Mini-proinsulin and mini-IGF-I: homologous protein sequences encoding non-homologous structures.Hua, Q.X., Hu, S.Q., Jia, W., Chu, Y.C., Burke, G.T., Wang, S.H., Wang, R.Y., Katsoyannis, P.G., Weiss, M.A.
(1998) J.Mol.Biol. 277: 103-118
- PubMed: 9514738
- DOI: 10.1006/jmbi.1997.1574
- Primary Citation of Related Structures:  1SJT
- PubMed Abstract:
Protein minimization highlights essential determinants of structure and function. Minimal models of proinsulin and insulin-like growth factor I contain homologous A and B domains as single-chain analogues. Such models (designated mini-proinsulin and ...
Protein minimization highlights essential determinants of structure and function. Minimal models of proinsulin and insulin-like growth factor I contain homologous A and B domains as single-chain analogues. Such models (designated mini-proinsulin and mini-IGF-I) have attracted wide interest due to their native foldability but complete absence of biological activity. The crystal structure of mini-proinsulin, determined as a T3R3 hexamer, is similar to that of the native insulin hexamer. Here, we describe the solution structure of a monomeric mini-proinsulin under physiologic conditions and compare this structure to that of the corresponding two-chain analogue. The two proteins each contain substitutions in the B-chain (HisB10-->Asp and ProB28-->Asp) designed to destabilize self-association by electrostatic repulsion; the proteins differ by the presence or absence of a peptide bond between LysB29 and GlyA1. The structures are essentially identical, resembling in each case the T-state crystallographic protomer. Differences are observed near the site of cross-linking: the adjoining A1-A8 alpha-helix (variable among crystal structures) is less well-ordered in mini-proinsulin than in the two-chain variant. The single-chain analogue is not completely inactive: its affinity for the insulin receptor is 1500-fold lower than that of the two-chain analogue. Moreover, at saturating concentrations mini-proinsulin retains the ability to stimulate lipogenesis in adipocytes (native biological potency). These results suggest that a change in the conformation of insulin, as tethered by the B29-A1 peptide bond, optimizes affinity but is not integral to the mechanism of transmembrane signaling. Surprisingly, the tertiary structure of mini-proinsulin differs from that of mini-IGF-I (main-chain rms deviation 4.5 A) despite strict conservation of non-polar residues in their respective hydrophobic cores (side-chain rms deviation 4.9 A). Three-dimensional profile scores suggest that the two structures each provide acceptable templates for threading of insulin-like sequences. Mini-proinsulin and mini-IGF-I thus provide examples of homologous protein sequences encoding non-homologous structures.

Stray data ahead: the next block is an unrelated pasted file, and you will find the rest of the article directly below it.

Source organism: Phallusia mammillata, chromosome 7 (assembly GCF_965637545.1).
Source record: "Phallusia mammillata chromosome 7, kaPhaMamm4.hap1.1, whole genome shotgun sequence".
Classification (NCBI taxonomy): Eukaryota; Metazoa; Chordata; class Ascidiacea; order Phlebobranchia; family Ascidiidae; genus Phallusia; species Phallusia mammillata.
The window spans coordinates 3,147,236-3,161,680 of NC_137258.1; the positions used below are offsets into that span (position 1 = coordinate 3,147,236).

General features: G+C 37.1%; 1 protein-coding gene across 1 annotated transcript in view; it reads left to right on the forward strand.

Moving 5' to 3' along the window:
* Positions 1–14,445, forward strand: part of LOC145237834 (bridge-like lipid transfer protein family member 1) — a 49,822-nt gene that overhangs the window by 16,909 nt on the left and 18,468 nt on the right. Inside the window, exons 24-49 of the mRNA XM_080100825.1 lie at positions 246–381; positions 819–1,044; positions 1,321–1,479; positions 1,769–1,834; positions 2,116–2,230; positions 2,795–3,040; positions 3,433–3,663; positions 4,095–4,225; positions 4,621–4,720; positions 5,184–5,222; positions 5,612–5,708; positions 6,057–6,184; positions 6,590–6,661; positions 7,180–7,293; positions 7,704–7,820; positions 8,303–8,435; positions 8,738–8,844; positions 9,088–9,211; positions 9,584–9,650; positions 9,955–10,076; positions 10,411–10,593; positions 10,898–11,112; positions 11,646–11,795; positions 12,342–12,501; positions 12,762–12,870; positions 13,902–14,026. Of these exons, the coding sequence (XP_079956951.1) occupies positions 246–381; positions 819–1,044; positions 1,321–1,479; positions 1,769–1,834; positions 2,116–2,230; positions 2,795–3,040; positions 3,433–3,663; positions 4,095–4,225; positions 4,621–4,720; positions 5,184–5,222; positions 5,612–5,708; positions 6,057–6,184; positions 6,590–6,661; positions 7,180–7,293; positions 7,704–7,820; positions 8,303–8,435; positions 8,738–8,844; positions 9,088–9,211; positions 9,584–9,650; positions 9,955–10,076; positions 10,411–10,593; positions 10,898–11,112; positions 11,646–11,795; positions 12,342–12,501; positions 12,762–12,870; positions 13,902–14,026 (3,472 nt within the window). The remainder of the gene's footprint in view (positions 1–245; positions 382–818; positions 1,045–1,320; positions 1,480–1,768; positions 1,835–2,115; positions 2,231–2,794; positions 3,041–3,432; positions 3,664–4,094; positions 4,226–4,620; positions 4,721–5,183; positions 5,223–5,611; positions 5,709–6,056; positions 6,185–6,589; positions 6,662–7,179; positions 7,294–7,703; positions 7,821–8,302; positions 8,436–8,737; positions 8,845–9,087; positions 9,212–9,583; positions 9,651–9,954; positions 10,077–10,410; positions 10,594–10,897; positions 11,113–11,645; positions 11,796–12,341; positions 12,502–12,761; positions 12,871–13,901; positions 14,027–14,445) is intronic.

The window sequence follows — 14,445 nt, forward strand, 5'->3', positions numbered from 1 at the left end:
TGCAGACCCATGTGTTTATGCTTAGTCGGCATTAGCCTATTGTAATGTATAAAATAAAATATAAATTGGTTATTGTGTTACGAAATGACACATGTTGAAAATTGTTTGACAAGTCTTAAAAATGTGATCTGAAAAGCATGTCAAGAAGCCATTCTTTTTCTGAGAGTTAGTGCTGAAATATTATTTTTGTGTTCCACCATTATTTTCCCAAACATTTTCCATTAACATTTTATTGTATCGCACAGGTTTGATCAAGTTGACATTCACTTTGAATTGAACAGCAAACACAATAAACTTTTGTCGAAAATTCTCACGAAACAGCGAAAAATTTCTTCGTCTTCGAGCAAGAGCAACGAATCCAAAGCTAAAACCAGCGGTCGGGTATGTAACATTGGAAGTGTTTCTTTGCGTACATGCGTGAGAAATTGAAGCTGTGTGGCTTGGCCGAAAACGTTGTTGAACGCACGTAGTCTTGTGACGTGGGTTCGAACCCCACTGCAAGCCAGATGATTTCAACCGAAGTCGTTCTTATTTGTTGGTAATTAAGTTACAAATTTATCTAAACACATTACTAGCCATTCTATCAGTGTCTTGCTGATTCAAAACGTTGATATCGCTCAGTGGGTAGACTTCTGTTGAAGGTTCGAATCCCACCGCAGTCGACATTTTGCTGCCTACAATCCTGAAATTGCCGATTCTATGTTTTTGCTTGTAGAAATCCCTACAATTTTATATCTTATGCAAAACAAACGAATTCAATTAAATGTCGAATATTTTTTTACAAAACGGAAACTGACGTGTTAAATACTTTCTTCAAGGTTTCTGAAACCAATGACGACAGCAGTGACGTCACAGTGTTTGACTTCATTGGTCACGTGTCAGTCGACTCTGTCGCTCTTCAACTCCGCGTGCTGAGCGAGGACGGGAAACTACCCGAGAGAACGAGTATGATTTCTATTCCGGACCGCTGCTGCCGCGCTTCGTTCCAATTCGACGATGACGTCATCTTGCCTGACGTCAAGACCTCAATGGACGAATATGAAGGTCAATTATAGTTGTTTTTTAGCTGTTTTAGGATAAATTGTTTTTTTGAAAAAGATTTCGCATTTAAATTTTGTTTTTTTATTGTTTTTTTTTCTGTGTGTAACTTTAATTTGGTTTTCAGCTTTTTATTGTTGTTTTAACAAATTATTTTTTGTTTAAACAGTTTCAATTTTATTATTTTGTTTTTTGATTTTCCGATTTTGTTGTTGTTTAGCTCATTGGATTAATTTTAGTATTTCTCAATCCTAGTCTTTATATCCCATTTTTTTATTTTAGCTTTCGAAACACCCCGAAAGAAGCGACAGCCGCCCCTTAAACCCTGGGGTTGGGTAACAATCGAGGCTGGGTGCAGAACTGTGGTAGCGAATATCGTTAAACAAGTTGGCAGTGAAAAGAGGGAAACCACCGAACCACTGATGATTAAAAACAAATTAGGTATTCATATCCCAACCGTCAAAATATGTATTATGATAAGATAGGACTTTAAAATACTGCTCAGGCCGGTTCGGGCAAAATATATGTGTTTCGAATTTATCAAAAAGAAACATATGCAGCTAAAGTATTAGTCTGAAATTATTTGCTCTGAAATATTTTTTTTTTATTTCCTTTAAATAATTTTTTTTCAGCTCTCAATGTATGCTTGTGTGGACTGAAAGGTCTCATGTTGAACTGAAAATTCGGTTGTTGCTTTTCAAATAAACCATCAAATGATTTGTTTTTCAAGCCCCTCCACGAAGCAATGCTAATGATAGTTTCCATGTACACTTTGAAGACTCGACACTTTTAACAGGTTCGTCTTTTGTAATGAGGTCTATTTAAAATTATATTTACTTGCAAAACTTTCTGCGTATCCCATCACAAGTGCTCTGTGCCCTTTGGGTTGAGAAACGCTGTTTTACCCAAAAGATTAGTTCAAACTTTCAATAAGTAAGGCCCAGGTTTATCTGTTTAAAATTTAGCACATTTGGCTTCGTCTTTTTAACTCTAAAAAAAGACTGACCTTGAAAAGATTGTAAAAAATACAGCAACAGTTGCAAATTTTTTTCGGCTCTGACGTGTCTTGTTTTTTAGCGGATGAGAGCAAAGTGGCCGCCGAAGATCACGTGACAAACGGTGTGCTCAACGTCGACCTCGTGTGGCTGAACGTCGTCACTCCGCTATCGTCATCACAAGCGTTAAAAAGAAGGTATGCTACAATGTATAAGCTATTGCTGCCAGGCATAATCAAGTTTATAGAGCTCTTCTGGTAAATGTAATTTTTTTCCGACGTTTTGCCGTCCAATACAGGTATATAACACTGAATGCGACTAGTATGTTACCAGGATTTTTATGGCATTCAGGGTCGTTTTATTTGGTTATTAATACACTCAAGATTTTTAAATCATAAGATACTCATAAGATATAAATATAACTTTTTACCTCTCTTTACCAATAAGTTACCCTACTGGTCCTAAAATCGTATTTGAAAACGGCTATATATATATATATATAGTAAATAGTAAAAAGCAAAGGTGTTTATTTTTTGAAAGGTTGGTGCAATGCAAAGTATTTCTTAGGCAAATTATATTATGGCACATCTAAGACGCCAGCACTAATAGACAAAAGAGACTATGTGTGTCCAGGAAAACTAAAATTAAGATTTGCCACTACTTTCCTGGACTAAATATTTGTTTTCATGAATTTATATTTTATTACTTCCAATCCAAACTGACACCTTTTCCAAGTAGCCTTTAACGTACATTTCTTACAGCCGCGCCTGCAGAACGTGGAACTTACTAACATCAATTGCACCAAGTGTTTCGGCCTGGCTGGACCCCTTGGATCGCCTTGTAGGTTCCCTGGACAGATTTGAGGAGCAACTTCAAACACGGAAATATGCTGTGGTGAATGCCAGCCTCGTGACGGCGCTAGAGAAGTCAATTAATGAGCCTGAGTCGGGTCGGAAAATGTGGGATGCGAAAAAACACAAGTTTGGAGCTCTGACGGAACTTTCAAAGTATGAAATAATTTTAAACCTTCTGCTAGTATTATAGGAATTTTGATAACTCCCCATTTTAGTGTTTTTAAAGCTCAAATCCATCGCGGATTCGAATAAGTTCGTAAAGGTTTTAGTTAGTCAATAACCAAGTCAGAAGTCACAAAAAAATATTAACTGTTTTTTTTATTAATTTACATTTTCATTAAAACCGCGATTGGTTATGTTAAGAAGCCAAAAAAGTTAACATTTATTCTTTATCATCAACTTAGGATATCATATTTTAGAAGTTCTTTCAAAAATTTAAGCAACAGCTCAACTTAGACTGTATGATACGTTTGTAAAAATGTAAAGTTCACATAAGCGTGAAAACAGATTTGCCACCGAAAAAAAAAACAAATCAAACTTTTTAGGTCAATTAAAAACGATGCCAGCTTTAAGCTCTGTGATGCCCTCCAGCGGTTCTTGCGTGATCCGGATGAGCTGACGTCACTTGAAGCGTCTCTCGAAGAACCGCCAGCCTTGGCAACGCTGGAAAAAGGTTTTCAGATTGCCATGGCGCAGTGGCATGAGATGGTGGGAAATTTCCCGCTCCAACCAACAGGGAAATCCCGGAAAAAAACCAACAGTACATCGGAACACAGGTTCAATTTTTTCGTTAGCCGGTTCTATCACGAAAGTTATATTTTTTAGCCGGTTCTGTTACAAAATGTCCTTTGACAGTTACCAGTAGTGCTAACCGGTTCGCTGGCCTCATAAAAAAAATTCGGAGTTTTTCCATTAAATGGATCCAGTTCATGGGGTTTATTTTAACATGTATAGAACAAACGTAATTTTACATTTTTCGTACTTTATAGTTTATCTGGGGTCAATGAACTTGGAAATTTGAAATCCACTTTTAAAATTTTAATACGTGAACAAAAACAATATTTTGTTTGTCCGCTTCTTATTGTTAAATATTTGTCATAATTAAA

Center for Molecular Oncology and Department of Biochemistry and Molecular Biology, The University of Chicago, Chicago, IL 60637, USA.